The case starts to hit a little too close to home when he learns that his wife Janet (Melody Anderson) was seen visiting the hotel room of the deceased photographer, but even more disturbing is the fact that he finds a book on witchcraft and voodoo hidden in her dresser drawer, next to an elaborate occult looking dagger. She explains this away as a fun “lesson plan” for her students, but not only is it an odd subject matter for children but the information within the book also explains how a zombie can be made, and that it requiresthe victim first be brutally and painfully murdered and its heart sequestered away so that the “master” can maintain control of the undead subject. Even a small-town sheriff knows that kind of information is not normally found in schoolroom books. With one man burned, beaten, and then stabbed in the eye with a needle, another person found brutally slashed and beaten by the town’s docks, a beautiful hitchhiker horribly mutilated, her face smashed like a rotten pumpkin, and then a missing family’s car being pulled empty out of the bay, this all seems to add up to something too horrifying to contemplate. Could there be some truth to the idea of the dead being brought back to life?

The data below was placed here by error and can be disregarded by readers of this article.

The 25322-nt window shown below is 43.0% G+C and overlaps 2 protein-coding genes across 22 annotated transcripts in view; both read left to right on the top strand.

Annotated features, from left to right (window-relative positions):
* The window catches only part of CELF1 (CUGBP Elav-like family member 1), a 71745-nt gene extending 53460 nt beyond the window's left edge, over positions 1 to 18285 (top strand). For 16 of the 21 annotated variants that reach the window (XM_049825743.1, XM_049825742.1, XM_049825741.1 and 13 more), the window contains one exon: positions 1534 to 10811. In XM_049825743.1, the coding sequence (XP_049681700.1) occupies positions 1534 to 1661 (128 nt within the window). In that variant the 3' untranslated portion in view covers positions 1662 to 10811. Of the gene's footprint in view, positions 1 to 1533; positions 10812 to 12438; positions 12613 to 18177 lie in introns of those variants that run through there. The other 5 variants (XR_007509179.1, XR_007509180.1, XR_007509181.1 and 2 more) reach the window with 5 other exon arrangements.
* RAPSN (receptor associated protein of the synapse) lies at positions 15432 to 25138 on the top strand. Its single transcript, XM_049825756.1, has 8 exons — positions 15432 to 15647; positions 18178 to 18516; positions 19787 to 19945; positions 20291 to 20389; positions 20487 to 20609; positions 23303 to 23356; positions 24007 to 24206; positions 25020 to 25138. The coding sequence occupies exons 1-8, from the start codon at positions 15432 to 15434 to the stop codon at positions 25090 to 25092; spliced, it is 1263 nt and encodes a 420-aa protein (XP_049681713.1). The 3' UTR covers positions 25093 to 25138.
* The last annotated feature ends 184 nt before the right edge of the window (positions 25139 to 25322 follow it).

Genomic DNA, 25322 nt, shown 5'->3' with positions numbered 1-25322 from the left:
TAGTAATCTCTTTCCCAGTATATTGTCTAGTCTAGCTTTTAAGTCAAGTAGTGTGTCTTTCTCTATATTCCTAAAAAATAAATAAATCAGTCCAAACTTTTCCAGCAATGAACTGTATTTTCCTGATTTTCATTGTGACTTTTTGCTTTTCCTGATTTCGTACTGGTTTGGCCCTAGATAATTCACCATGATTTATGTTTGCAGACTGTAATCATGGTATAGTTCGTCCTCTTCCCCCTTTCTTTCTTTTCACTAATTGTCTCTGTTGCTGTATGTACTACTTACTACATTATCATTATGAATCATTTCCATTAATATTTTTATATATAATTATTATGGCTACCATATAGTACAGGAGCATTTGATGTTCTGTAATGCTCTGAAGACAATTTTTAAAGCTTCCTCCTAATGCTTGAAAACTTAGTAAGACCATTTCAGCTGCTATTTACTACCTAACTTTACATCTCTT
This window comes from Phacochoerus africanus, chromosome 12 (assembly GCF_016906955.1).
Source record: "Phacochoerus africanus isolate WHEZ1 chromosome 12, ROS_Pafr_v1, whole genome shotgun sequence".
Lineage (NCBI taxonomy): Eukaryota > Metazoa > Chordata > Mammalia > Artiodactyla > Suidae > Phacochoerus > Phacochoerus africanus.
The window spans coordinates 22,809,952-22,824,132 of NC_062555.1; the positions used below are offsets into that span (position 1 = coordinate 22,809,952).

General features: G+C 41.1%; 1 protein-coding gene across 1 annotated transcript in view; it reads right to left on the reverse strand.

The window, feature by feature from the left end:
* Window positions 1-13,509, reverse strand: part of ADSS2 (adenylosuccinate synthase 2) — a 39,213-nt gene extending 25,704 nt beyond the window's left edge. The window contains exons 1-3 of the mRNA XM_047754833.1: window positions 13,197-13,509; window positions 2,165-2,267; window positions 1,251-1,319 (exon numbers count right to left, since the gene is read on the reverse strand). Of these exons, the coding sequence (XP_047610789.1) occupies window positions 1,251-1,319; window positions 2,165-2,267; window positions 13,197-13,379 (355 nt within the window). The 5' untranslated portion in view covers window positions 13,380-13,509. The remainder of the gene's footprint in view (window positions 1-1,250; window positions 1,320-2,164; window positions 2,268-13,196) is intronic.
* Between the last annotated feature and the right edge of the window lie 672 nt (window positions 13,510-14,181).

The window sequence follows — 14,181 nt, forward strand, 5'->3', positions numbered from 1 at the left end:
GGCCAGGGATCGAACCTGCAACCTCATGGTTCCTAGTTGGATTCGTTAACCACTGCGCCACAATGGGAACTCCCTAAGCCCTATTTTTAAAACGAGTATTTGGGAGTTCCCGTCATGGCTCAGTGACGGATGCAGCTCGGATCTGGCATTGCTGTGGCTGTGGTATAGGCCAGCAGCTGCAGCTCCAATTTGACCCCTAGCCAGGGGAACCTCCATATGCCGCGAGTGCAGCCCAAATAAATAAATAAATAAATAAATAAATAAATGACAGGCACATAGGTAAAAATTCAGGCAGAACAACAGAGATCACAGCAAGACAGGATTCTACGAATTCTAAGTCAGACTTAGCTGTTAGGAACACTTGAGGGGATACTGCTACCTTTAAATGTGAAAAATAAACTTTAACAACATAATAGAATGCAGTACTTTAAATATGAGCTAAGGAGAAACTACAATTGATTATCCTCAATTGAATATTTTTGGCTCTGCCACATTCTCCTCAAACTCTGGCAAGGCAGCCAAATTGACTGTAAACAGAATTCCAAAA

What makes Dead & Buried such a great film isn’t simply the wonderfully gruesome deaths on display, though they are impressive and show the promising career of special effects master Stan Winston, whose make-up effects and puppetry in this film are simply fantastic, what makes this horror movie stand apart from its contemporaries is the sense of dread and unease that director Gary Sherman and cinematographer Steven Poster were able to develop throughout the course of the film as the mystery slowly unfolded, and any connoisseur of the horror genre knows that without a connection to the characters on screen no true suspense can be built and with Dead & Buried such a feat is accomplished quickly and economically by using quick archetypes that are easy to set-up, but with enough meat to make their demise matter. At the center of this film is Jack Alberton’s weirdly eccentric mortician whose penchant for Big Band music is only exceeded by his need to preserve “beauty” and his performance here is the key element that holds the whole thing together.
It should be noted that this is not your garden variety horror/thriller, if that wasn’t already apparent, as it will leave you with more questions than answers as there is no scene in which a character explains the ins and outs of the plot, in fact, many people may find themselves scratching their collective heads as they realize that not only is everything not spelled out but it doesn’t quite make a whole lot of sense if examined too hard, but I find that to part of the charm of Dead & Buried, as we the viewer are left just as confused and flummoxed as poor Sheriff Gillis, if not quite as horrified. There are countless slasher films out there but this blend of cult horror, extreme gore and a truly bizarre mystery makes this entry one that will stand the test of time and one I heartily recommend.
Dead &Buried (1981) – Review
Movie Rank - 7.5/10
As a mystery, Dead & Buried may not be everyone’s cup of tea but its blend of creepy atmosphere and gruesome shocks should keep any fan of the genre happy.